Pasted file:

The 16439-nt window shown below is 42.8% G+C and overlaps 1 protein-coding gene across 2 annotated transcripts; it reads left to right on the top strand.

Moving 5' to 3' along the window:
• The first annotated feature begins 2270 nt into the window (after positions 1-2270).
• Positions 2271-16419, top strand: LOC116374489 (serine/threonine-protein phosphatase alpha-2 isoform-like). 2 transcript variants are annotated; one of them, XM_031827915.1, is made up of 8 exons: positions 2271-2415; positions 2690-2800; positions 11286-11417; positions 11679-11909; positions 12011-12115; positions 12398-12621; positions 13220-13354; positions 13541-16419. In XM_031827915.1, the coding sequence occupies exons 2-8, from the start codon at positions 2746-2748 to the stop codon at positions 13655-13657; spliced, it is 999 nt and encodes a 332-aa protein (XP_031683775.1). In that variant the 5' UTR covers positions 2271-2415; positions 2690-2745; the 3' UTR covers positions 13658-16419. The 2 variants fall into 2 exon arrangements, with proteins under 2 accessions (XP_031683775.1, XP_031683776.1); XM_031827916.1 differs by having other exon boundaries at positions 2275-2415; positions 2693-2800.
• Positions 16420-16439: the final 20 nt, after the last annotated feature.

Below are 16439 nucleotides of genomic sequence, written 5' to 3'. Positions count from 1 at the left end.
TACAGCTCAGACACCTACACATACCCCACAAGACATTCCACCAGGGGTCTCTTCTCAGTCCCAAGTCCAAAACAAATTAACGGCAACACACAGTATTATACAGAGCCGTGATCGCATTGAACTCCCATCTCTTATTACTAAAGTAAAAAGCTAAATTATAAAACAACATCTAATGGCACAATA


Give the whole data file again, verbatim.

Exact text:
The 16439-nt window shown below is 42.8% G+C and overlaps 1 protein-coding gene across 2 annotated transcripts; it reads left to right on the top strand.

Moving 5' to 3' along the window:
• The first annotated feature begins 2270 nt into the window (after positions 1-2270).
• Positions 2271-16419, top strand: LOC116374489 (serine/threonine-protein phosphatase alpha-2 isoform-like). 2 transcript variants are annotated; one of them, XM_031827915.1, is made up of 8 exons: positions 2271-2415; positions 2690-2800; positions 11286-11417; positions 11679-11909; positions 12011-12115; positions 12398-12621; positions 13220-13354; positions 13541-16419. In XM_031827915.1, the coding sequence occupies exons 2-8, from the start codon at positions 2746-2748 to the stop codon at positions 13655-13657; spliced, it is 999 nt and encodes a 332-aa protein (XP_031683775.1). In that variant the 5' UTR covers positions 2271-2415; positions 2690-2745; the 3' UTR covers positions 13658-16419. The 2 variants fall into 2 exon arrangements, with proteins under 2 accessions (XP_031683775.1, XP_031683776.1); XM_031827916.1 differs by having other exon boundaries at positions 2275-2415; positions 2693-2800.
• Positions 16420-16439: the final 20 nt, after the last annotated feature.

Below are 16439 nucleotides of genomic sequence, written 5' to 3'. Positions count from 1 at the left end.
TACAGCTCAGACACCTACACATACCCCACAAGACATTCCACCAGGGGTCTCTTCTCAGTCCCAAGTCCAAAACAAATTAACGGCAACACACAGTATTATACAGAGCCGTGATCGCATTGAACTCCCATCTCTTATTACTAAAGTAAAAAGCTAAATTATAAAACAACATCTAATGGCACAATA